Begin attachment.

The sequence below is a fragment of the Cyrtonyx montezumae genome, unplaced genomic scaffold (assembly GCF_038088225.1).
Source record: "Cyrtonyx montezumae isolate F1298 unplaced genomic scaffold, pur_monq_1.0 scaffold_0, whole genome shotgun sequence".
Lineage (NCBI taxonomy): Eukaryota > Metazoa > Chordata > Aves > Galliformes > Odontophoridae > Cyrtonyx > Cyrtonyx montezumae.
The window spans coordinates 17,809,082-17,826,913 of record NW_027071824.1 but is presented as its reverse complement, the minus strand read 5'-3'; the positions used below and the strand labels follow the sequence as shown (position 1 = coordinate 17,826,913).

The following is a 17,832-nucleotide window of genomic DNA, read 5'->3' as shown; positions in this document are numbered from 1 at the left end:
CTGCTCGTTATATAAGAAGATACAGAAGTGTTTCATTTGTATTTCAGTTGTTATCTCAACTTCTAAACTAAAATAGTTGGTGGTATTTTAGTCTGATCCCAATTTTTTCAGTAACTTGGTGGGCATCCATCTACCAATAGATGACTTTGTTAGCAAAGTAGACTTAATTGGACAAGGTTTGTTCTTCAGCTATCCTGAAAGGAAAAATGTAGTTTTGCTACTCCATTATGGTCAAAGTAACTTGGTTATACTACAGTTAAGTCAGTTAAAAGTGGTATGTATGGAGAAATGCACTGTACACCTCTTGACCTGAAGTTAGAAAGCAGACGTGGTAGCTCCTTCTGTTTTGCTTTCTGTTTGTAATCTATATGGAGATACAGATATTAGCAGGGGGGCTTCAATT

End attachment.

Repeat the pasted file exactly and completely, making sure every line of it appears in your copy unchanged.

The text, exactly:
The sequence below is a fragment of the Cyrtonyx montezumae genome, unplaced genomic scaffold (assembly GCF_038088225.1).
Source record: "Cyrtonyx montezumae isolate F1298 unplaced genomic scaffold, pur_monq_1.0 scaffold_0, whole genome shotgun sequence".
Lineage (NCBI taxonomy): Eukaryota > Metazoa > Chordata > Aves > Galliformes > Odontophoridae > Cyrtonyx > Cyrtonyx montezumae.
The window spans coordinates 17,809,082-17,826,913 of record NW_027071824.1 but is presented as its reverse complement, the minus strand read 5'-3'; the positions used below and the strand labels follow the sequence as shown (position 1 = coordinate 17,826,913).

The following is a 17,832-nucleotide window of genomic DNA, read 5'->3' as shown; positions in this document are numbered from 1 at the left end:
CTGCTCGTTATATAAGAAGATACAGAAGTGTTTCATTTGTATTTCAGTTGTTATCTCAACTTCTAAACTAAAATAGTTGGTGGTATTTTAGTCTGATCCCAATTTTTTCAGTAACTTGGTGGGCATCCATCTACCAATAGATGACTTTGTTAGCAAAGTAGACTTAATTGGACAAGGTTTGTTCTTCAGCTATCCTGAAAGGAAAAATGTAGTTTTGCTACTCCATTATGGTCAAAGTAACTTGGTTATACTACAGTTAAGTCAGTTAAAAGTGGTATGTATGGAGAAATGCACTGTACACCTCTTGACCTGAAGTTAGAAAGCAGACGTGGTAGCTCCTTCTGTTTTGCTTTCTGTTTGTAATCTATATGGAGATACAGATATTAGCAGGGGGGCTTCAATT